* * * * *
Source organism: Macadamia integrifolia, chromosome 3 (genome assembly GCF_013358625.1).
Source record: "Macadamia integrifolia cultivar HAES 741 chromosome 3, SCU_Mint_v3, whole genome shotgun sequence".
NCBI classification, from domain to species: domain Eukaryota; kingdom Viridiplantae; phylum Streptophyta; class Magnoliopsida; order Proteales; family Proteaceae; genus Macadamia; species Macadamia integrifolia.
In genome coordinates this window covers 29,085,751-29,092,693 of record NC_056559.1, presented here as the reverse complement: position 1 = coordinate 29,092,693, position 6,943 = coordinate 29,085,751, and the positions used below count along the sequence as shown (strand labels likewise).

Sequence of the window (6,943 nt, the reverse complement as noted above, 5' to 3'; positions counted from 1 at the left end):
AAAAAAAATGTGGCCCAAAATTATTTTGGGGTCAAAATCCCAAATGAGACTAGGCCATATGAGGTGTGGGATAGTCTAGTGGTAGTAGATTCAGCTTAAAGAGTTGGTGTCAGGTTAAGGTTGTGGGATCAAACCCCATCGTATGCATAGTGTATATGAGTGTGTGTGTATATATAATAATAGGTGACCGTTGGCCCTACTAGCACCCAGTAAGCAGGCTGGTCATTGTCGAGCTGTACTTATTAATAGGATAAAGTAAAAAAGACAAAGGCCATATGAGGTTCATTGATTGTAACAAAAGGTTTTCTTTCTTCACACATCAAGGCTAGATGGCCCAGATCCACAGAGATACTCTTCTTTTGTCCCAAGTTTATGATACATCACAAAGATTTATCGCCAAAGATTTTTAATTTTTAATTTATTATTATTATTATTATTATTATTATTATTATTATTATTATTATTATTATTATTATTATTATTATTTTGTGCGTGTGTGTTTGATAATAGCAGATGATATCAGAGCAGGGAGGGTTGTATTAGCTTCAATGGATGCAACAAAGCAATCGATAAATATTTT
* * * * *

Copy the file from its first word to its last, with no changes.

Source organism: Macadamia integrifolia, chromosome 3 (genome assembly GCF_013358625.1).
Source record: "Macadamia integrifolia cultivar HAES 741 chromosome 3, SCU_Mint_v3, whole genome shotgun sequence".
NCBI classification, from domain to species: domain Eukaryota; kingdom Viridiplantae; phylum Streptophyta; class Magnoliopsida; order Proteales; family Proteaceae; genus Macadamia; species Macadamia integrifolia.
In genome coordinates this window covers 29,085,751-29,092,693 of record NC_056559.1, presented here as the reverse complement: position 1 = coordinate 29,092,693, position 6,943 = coordinate 29,085,751, and the positions used below count along the sequence as shown (strand labels likewise).

Sequence of the window (6,943 nt, the reverse complement as noted above, 5' to 3'; positions counted from 1 at the left end):
AAAAAAAATGTGGCCCAAAATTATTTTGGGGTCAAAATCCCAAATGAGACTAGGCCATATGAGGTGTGGGATAGTCTAGTGGTAGTAGATTCAGCTTAAAGAGTTGGTGTCAGGTTAAGGTTGTGGGATCAAACCCCATCGTATGCATAGTGTATATGAGTGTGTGTGTATATATAATAATAGGTGACCGTTGGCCCTACTAGCACCCAGTAAGCAGGCTGGTCATTGTCGAGCTGTACTTATTAATAGGATAAAGTAAAAAAGACAAAGGCCATATGAGGTTCATTGATTGTAACAAAAGGTTTTCTTTCTTCACACATCAAGGCTAGATGGCCCAGATCCACAGAGATACTCTTCTTTTGTCCCAAGTTTATGATACATCACAAAGATTTATCGCCAAAGATTTTTAATTTTTAATTTATTATTATTATTATTATTATTATTATTATTATTATTATTATTATTATTATTATTATTATTATTATTTTGTGCGTGTGTGTTTGATAATAGCAGATGATATCAGAGCAGGGAGGGTTGTATTAGCTTCAATGGATGCAACAAAGCAATCGATAAATATTTT